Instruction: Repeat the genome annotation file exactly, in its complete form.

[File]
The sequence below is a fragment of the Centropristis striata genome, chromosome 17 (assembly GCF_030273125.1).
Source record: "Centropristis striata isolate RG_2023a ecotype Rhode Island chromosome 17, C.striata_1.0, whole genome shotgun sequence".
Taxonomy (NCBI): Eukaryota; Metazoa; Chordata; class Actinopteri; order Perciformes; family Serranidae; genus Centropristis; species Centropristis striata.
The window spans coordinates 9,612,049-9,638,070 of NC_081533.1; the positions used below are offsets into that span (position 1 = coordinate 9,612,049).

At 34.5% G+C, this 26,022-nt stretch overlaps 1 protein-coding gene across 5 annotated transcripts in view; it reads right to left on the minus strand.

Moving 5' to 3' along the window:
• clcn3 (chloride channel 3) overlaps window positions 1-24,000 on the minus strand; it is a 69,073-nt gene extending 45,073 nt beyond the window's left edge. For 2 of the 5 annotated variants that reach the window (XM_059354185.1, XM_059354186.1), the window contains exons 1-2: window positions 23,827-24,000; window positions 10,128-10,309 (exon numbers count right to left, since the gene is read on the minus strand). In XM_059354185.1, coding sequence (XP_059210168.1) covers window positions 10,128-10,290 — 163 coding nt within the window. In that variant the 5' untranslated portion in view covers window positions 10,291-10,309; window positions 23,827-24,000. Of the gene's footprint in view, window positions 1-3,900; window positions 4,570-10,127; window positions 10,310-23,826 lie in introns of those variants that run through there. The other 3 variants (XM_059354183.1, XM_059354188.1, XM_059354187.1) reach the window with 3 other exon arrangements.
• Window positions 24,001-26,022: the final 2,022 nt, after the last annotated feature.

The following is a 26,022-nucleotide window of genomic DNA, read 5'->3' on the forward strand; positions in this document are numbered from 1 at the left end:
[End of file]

The sequence below is a fragment of the Centropristis striata genome, chromosome 17 (assembly GCF_030273125.1).
Source record: "Centropristis striata isolate RG_2023a ecotype Rhode Island chromosome 17, C.striata_1.0, whole genome shotgun sequence".
Taxonomy (NCBI): Eukaryota; Metazoa; Chordata; class Actinopteri; order Perciformes; family Serranidae; genus Centropristis; species Centropristis striata.
The window spans coordinates 9,612,049-9,638,070 of NC_081533.1; the positions used below are offsets into that span (position 1 = coordinate 9,612,049).

At 34.5% G+C, this 26,022-nt stretch overlaps 1 protein-coding gene across 5 annotated transcripts in view; it reads right to left on the minus strand.

Moving 5' to 3' along the window:
• clcn3 (chloride channel 3) overlaps window positions 1-24,000 on the minus strand; it is a 69,073-nt gene extending 45,073 nt beyond the window's left edge. For 2 of the 5 annotated variants that reach the window (XM_059354185.1, XM_059354186.1), the window contains exons 1-2: window positions 23,827-24,000; window positions 10,128-10,309 (exon numbers count right to left, since the gene is read on the minus strand). In XM_059354185.1, coding sequence (XP_059210168.1) covers window positions 10,128-10,290 — 163 coding nt within the window. In that variant the 5' untranslated portion in view covers window positions 10,291-10,309; window positions 23,827-24,000. Of the gene's footprint in view, window positions 1-3,900; window positions 4,570-10,127; window positions 10,310-23,826 lie in introns of those variants that run through there. The other 3 variants (XM_059354183.1, XM_059354188.1, XM_059354187.1) reach the window with 3 other exon arrangements.
• Window positions 24,001-26,022: the final 2,022 nt, after the last annotated feature.

The following is a 26,022-nucleotide window of genomic DNA, read 5'->3' on the forward strand; positions in this document are numbered from 1 at the left end: